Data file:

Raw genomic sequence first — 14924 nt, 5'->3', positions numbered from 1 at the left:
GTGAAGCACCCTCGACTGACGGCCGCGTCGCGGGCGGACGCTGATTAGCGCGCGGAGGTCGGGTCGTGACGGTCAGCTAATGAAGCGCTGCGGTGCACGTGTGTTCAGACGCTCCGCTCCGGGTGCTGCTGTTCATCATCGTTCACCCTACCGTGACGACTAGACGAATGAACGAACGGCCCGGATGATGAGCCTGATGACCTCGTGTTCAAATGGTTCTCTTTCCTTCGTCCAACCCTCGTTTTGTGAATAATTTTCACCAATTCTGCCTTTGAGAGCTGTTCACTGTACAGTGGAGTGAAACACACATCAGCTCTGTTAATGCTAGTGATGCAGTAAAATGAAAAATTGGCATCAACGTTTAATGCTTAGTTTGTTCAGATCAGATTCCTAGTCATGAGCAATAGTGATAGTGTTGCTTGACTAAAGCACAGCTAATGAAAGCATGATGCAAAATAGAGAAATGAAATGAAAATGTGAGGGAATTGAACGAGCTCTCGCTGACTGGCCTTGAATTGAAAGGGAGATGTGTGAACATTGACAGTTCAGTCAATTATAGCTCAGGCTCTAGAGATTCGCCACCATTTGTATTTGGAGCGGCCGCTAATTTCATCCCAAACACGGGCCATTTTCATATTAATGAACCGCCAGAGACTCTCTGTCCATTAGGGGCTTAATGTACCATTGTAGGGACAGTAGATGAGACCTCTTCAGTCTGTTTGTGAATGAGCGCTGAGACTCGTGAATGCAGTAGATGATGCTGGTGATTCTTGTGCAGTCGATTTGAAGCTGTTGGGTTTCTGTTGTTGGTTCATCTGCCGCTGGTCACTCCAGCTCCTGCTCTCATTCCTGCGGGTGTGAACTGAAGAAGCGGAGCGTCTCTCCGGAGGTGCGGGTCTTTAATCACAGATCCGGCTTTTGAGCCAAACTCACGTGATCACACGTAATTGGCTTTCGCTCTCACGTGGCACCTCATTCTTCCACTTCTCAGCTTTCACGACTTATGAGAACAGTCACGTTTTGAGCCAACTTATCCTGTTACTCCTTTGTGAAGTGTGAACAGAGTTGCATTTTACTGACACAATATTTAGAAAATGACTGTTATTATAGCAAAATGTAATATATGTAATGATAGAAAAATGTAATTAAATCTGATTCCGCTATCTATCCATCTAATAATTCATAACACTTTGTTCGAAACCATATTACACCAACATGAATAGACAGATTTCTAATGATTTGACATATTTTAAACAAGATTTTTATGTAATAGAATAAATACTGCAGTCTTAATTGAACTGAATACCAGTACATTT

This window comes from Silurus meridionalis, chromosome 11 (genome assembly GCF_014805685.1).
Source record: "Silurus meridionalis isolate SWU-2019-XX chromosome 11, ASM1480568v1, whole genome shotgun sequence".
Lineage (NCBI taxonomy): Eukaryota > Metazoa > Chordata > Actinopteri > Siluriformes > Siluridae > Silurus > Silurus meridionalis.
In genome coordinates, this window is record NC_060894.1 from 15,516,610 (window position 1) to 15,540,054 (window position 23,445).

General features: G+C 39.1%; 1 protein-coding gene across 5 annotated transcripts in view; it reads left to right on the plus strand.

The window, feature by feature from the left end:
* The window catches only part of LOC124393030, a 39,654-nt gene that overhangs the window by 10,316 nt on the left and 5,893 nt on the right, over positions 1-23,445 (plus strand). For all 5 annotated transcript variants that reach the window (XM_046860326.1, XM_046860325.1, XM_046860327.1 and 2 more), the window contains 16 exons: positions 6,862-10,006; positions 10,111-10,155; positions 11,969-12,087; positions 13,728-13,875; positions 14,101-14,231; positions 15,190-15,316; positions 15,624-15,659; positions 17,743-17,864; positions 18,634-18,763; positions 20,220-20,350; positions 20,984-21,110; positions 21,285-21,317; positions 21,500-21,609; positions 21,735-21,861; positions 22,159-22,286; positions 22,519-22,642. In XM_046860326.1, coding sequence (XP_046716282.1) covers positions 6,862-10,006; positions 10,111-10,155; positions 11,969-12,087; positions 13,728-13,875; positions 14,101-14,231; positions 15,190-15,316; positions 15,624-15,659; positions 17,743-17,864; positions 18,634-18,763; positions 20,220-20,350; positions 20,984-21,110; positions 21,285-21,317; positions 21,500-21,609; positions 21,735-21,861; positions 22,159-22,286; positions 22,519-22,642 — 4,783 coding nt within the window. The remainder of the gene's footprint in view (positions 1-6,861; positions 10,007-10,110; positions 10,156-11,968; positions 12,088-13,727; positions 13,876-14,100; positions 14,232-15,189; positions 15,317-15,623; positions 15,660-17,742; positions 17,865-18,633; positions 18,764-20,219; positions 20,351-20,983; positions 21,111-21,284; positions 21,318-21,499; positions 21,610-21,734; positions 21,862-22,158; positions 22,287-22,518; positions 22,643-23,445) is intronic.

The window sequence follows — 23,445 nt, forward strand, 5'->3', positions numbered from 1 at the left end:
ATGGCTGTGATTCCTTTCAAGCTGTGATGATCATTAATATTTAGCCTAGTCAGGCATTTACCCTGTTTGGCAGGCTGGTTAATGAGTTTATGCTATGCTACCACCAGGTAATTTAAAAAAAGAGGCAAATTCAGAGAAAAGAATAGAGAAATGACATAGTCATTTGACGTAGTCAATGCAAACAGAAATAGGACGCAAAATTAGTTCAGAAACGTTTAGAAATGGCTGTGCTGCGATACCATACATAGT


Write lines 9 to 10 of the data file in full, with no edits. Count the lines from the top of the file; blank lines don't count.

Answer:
* The window catches only part of LOC124393030, a 39,654-nt gene that overhangs the window by 10,316 nt on the left and 5,893 nt on the right, over positions 1-23,445 (plus strand). For all 5 annotated transcript variants that reach the window (XM_046860326.1, XM_046860325.1, XM_046860327.1 and 2 more), the window contains 16 exons: positions 6,862-10,006; positions 10,111-10,155; positions 11,969-12,087; positions 13,728-13,875; positions 14,101-14,231; positions 15,190-15,316; positions 15,624-15,659; positions 17,743-17,864; positions 18,634-18,763; positions 20,220-20,350; positions 20,984-21,110; positions 21,285-21,317; positions 21,500-21,609; positions 21,735-21,861; positions 22,159-22,286; positions 22,519-22,642. In XM_046860326.1, coding sequence (XP_046716282.1) covers positions 6,862-10,006; positions 10,111-10,155; positions 11,969-12,087; positions 13,728-13,875; positions 14,101-14,231; positions 15,190-15,316; positions 15,624-15,659; positions 17,743-17,864; positions 18,634-18,763; positions 20,220-20,350; positions 20,984-21,110; positions 21,285-21,317; positions 21,500-21,609; positions 21,735-21,861; positions 22,159-22,286; positions 22,519-22,642 — 4,783 coding nt within the window. The remainder of the gene's footprint in view (positions 1-6,861; positions 10,007-10,110; positions 10,156-11,968; positions 12,088-13,727; positions 13,876-14,100; positions 14,232-15,189; positions 15,317-15,623; positions 15,660-17,742; positions 17,865-18,633; positions 18,764-20,219; positions 20,351-20,983; positions 21,111-21,284; positions 21,318-21,499; positions 21,610-21,734; positions 21,862-22,158; positions 22,287-22,518; positions 22,643-23,445) is intronic.

The window sequence follows — 23,445 nt, forward strand, 5'->3', positions numbered from 1 at the left end: